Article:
EU puts new sanctions on Russia for German parliament hacking attack

By Ansgar Haase, dpa

The European Union on Thursday imposed new sanctions on Russia in response to a massive hacking attack on the German parliament in 2015.

The travel ban and asset freezes target two individuals and a military unit blamed for the cyberattacks, according to a decision paper published in the Official Journal of the European Union.

The individuals are the head of the Main Directorate of the General Staff of the Russian Armed Forces and one of the alleged hackers, it said.

The entity targeted is the part of Russia’s GRU military intelligence agency known as “unit 26165” or more commonly “Fancy Bear.”

According to various media reports, federal investigators hold the GRU responsible for the attack on Germany’s parliament in April and May 2015.

Many computers in lawmakers’ offices were infected with spyware, including ones in Chancellor Angela Merkel’s office. The parliament’s entire IT system had to be overhauled.

A significant amount of data was also stolen.

Referring to the results of the German federal prosecutor’s investigation into the attack, Merkel had long ago spoken of “hard evidence” of Russian involvement, calling it “outrageous” at the time.

The Berlin government also initiated the process that led to Thursday’s punitive measures from Brussels.

Russia warned in July of a deterioration in relations between Berlin and Moscow if there were to be sanctions due to the hacker attack.

The German government’s initiative for “cyber sanctions” by the EU against Russia was “bad news” for Russian-German relations, Deputy Foreign Minister Vladimir Titov said at the time. Such sanctions could also affect international cooperation on information security.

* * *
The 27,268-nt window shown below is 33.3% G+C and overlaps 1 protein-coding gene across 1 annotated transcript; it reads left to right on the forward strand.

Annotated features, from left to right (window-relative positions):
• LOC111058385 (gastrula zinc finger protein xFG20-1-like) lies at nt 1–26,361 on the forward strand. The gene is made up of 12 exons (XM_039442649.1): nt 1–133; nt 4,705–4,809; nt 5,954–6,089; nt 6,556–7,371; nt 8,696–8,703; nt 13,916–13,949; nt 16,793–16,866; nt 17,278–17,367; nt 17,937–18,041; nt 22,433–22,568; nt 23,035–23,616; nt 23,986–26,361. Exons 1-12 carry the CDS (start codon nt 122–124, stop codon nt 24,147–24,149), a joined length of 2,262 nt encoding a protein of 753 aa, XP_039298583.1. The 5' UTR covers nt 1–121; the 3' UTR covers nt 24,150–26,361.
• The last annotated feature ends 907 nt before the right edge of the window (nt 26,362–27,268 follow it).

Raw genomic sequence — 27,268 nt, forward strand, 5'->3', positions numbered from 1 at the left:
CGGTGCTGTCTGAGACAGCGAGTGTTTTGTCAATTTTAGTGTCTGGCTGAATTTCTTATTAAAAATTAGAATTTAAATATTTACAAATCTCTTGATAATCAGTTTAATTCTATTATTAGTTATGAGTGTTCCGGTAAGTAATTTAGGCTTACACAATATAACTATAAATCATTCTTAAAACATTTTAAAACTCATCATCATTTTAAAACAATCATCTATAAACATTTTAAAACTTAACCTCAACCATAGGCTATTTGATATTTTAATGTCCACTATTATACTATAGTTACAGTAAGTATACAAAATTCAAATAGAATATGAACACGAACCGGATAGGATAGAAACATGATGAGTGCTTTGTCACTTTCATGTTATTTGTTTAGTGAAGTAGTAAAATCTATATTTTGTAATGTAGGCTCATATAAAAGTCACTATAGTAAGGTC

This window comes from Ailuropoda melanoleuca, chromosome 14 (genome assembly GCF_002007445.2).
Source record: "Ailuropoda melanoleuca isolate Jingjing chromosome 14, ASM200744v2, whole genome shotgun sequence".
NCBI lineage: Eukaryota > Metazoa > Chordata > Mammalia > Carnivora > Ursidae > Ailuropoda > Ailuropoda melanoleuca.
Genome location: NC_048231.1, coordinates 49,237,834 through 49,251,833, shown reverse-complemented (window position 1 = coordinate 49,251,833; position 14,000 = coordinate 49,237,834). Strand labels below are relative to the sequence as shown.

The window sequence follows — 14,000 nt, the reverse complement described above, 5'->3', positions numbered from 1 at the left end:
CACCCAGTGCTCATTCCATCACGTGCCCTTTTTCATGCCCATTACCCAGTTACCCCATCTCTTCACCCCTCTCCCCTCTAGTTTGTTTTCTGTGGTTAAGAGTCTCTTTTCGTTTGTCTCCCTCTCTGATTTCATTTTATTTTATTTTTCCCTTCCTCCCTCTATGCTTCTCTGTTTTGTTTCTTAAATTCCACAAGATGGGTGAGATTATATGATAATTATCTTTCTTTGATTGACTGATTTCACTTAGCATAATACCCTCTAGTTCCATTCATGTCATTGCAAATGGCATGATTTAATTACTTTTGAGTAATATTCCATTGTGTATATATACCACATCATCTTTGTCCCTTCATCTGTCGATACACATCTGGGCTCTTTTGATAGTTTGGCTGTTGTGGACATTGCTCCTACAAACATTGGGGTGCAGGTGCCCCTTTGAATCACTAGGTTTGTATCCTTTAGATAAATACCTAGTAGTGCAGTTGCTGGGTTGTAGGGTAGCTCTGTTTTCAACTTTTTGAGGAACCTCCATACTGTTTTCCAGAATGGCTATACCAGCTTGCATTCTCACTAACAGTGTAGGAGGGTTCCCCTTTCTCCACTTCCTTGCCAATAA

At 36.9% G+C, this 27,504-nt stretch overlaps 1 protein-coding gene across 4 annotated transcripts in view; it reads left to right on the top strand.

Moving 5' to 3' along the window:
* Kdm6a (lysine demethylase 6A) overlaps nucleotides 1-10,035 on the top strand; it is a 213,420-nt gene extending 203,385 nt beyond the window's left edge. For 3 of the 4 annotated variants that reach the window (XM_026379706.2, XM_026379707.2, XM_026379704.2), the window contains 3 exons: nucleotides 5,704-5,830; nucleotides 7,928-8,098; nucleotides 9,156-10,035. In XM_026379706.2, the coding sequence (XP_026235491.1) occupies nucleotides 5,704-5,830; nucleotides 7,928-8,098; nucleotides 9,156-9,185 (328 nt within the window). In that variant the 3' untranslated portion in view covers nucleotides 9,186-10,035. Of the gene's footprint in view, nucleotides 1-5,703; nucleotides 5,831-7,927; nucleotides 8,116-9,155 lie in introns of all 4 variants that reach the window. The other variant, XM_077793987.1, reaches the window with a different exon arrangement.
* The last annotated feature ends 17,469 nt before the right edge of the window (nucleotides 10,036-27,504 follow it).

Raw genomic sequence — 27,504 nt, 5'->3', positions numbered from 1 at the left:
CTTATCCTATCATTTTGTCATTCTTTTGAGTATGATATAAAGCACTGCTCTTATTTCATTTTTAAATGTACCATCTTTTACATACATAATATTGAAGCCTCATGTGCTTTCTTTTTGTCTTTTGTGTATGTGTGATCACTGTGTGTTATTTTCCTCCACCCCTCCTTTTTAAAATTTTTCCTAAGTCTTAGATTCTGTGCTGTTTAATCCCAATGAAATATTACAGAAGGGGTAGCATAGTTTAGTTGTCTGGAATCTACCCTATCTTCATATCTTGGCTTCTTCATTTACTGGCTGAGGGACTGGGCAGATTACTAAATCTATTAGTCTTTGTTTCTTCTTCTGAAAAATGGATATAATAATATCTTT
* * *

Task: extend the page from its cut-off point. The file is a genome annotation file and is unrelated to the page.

Despite requests, no evidence has been presented to Russia that its citizens were involved in the hacking attack in May 2015, he said, stressing that without evidence of Russia’s guilt, the allegations are baseless.

The EU justified the sanctions on Igor Kostyukov, the head of the General Directorate of the General Staff of the Russian Armed Forces, on the grounds that he is in command of the 85th Main Special Services Centre (GTsSS), which is accused of participating in the cyberattack on the German Bundestag.

Kostyukov was sanctioned because in his capacity he “is responsible for cyberattacks carried out by the GTsSS, including those with a significant effect constituting an external threat to the Union or its Member States,” it says in the Official Journal of the EU.

It is also believed to have been involved in the attempted cyberattack on the Organization for the Prohibition of Chemical Weapons (OPCW) in April 2018.

According to the EU Official Journal, the hacker concerned is a 30-year-old man by the name of Dmitry Badin. He is said to have been involved in the attack as a military intelligence officer.

It is unlikely that punitive measures such as entry bans will really hurt those affected. In the EU, however, it is hoped that they will send a message to the government in Moscow that the EU will no longer put up with attacks of this kind.

Also because of the poison attack on the leading Russian dissident Alexei Navalny, the EU recently imposed sanctions on suspects close to President Vladimir Putin.

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